The Long Journey Home

Endless adventures. One destination. Get your crew home.

Hello, I'm Richard! I'm a UK based writer, game writer and designer and professional user of wonderful words, including 'sandworm' and 'exophagy'. Drop me an e-mail, follow me on Twitter, and if you like what you're seeing, maybe hire me to help you make cool things?

Sunless Sea And Me: Zubmariner

What’s that bubbling from the deep? Yes, finally the Sunless Sea expansion Zubmariner is out, and if you don’t mind me saying so, I think it’s pretty darn good. I wrote two of the ports for this one, an elephants graveyard called the Gant Pole where the beasts of the zee go to die, and the port of Nook, a silent society living in and harvesting the flesh of a giant eel in the name of Freedom. And that’s just some of what’s to be found on the Zee floor, including the crystal city of Anthe, the dreamlike Dahut, and vast numbers of wrecks, new monsters, and other reasons that sensible people stay on the surface.

This probably calls for a ‘mwah-ha-ha’. Ahem. Mwah-ha-ha…

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The Long Journey Home

What is there to be found on this strange planet?

What is there to be found on this strange planet?

Meet The Long Journey Home, which I’m writing for Daedalic Studio West. It’s an RPG! It’s a roguelike! It’s a procedurally generated universe that you won’t find boring after seeing a few systems of it! And I’m super, super excited about it. Creative lead Andreas Suika has put together nothing short of a team of wizards to make this thing happen, and I’m thrilled to tag along behind them, cack-handedly throwing words at a screen in the hope that they all sound good. Seriously though, this game is doing a lot of stuff that I’ve wanted to see these things do for literally decades, including treating the crew as a vital part of the mission (complete with personalities, skills, arguments etc) instead of just stats, combining ‘proper’ RPG questing with an unpredictable universe, and offering basically all the freedom that you’d actually get if you were trapped at the wrong side of the universe on a slowly collapsing ship.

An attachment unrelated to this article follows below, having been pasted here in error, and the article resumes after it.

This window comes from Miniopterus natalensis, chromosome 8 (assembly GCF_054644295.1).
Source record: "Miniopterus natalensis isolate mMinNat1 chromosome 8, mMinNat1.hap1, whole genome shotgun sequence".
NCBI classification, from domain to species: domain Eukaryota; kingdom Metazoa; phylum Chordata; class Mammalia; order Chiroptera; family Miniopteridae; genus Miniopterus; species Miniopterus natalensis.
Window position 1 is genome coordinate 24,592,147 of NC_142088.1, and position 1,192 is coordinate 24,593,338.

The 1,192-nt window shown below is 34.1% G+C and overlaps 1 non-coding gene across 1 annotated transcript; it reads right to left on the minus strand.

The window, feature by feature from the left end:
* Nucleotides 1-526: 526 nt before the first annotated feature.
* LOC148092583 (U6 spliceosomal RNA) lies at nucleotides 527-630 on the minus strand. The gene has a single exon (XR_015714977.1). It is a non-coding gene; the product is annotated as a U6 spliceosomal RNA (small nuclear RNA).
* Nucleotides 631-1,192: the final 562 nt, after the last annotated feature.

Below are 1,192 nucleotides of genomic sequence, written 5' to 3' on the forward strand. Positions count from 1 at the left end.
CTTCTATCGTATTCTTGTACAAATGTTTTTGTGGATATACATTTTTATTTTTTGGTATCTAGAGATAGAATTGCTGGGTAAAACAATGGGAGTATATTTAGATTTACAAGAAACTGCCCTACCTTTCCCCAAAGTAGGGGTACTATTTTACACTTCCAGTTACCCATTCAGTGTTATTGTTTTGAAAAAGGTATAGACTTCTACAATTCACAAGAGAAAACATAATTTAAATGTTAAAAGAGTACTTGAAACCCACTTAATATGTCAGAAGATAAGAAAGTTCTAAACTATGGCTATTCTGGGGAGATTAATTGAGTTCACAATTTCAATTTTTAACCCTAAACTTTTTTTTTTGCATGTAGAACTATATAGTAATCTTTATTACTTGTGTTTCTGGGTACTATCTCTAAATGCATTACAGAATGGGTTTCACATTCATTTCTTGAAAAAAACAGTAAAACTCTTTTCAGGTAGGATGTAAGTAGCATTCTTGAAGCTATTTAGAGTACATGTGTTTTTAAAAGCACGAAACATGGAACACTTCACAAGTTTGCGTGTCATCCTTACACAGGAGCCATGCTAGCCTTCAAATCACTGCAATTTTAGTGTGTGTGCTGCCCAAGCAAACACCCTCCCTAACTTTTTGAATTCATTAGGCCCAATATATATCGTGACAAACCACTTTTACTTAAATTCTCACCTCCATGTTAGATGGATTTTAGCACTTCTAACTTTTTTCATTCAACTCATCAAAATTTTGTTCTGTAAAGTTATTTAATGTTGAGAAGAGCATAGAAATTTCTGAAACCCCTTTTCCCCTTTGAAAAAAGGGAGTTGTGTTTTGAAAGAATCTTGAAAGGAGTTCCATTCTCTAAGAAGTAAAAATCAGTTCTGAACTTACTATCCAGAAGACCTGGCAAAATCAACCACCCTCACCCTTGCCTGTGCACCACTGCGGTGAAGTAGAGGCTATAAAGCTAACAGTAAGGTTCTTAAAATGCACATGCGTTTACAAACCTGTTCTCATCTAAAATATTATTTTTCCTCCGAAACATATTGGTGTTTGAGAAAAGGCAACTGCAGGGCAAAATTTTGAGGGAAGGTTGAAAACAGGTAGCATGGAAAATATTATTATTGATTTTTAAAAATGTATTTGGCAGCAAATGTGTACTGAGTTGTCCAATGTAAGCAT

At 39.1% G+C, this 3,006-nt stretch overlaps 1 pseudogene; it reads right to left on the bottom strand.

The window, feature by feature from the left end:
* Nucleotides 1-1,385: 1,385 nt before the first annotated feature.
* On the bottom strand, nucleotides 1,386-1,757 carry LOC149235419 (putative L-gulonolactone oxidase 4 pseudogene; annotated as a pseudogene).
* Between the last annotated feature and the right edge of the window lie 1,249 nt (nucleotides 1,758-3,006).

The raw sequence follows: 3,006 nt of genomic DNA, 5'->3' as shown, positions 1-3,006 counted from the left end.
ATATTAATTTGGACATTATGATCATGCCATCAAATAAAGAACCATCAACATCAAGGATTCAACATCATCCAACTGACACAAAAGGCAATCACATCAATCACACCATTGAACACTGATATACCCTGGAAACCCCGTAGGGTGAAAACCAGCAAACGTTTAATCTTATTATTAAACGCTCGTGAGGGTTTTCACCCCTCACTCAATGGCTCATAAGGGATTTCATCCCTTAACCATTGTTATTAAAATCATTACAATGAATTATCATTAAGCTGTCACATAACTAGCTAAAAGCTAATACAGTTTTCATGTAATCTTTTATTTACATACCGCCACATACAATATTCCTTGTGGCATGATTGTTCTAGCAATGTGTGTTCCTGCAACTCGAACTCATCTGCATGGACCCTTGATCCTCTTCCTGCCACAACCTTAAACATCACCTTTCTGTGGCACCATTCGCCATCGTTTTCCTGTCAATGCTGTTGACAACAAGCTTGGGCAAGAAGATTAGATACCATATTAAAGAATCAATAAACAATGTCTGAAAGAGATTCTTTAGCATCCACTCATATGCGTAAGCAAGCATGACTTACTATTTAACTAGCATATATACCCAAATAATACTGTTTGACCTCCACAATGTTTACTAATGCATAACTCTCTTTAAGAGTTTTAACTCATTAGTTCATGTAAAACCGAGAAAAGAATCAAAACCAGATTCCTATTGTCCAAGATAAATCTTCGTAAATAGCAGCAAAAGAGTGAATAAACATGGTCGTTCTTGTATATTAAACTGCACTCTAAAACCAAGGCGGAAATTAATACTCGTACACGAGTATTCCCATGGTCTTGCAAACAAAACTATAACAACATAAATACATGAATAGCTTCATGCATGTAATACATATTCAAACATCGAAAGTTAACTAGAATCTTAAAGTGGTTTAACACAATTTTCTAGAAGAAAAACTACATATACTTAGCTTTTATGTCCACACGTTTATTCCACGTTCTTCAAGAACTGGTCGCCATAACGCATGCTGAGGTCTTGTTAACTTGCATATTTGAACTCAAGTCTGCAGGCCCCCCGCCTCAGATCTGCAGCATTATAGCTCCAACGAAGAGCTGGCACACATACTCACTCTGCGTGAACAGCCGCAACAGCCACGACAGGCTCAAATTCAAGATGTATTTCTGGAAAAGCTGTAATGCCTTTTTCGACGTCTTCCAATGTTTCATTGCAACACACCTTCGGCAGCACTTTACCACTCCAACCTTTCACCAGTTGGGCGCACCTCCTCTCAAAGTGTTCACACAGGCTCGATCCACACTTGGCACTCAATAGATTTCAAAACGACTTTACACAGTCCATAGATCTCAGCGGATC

It’s Farscape. It’s Voyager. It’s Star Control II. It’s a lot of more obscure franchises and European SF worlds wrapped up into one, designed to play differently every time you play. Can’t wait to show you more of it, but check out the website for at least a few more details.

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The BRITISH Review: Street Fighter V

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Shooting Crap: Limbo Of The Lost

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Shooting Christmas

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Terrible Old Games You’ve Probably Never Heard Of

Ah, shininess. It's lovely, unless you have to take a photo...

Ah, shininess. It’s lovely, unless you have to take a photo…

Speaking as something of a crap game connoisseur and obscure dumpster diver myself, there’s something inherently enjoyable about bad things… especially when someone else is on hand to do all the actual hard-work and supply witty commentary. I’ve always liked Stuart Ashens for that, at least in part because he typically rides a good line between scathing takedown and actual fondness. Bad games or POP Stations or whatever aren’t treated as the worst things to be inflicted on the world since the Macarena, but interesting cultural artifacts worth both plucking from obscurity and a good finger-wagging. Take for instance this old review of Street Fighter clone Human Killing Machine, or the Quickest Game Over videos featuring a truly stunning death from the Speccy version of Grange Hill. A valuable lesson for kids everywhere.

Now of course, his piddling million or so followers is no match for my own A-List YouTube fame, but when he announced he was crowdsourcing a book about terrible old games – yep, that was a project I was happy to throw some money towards. And then leave sitting on my shelf for about a month because this time of the year is a fricking nightmare. But this weekend, finally, I got around to reading it. And writing these words…

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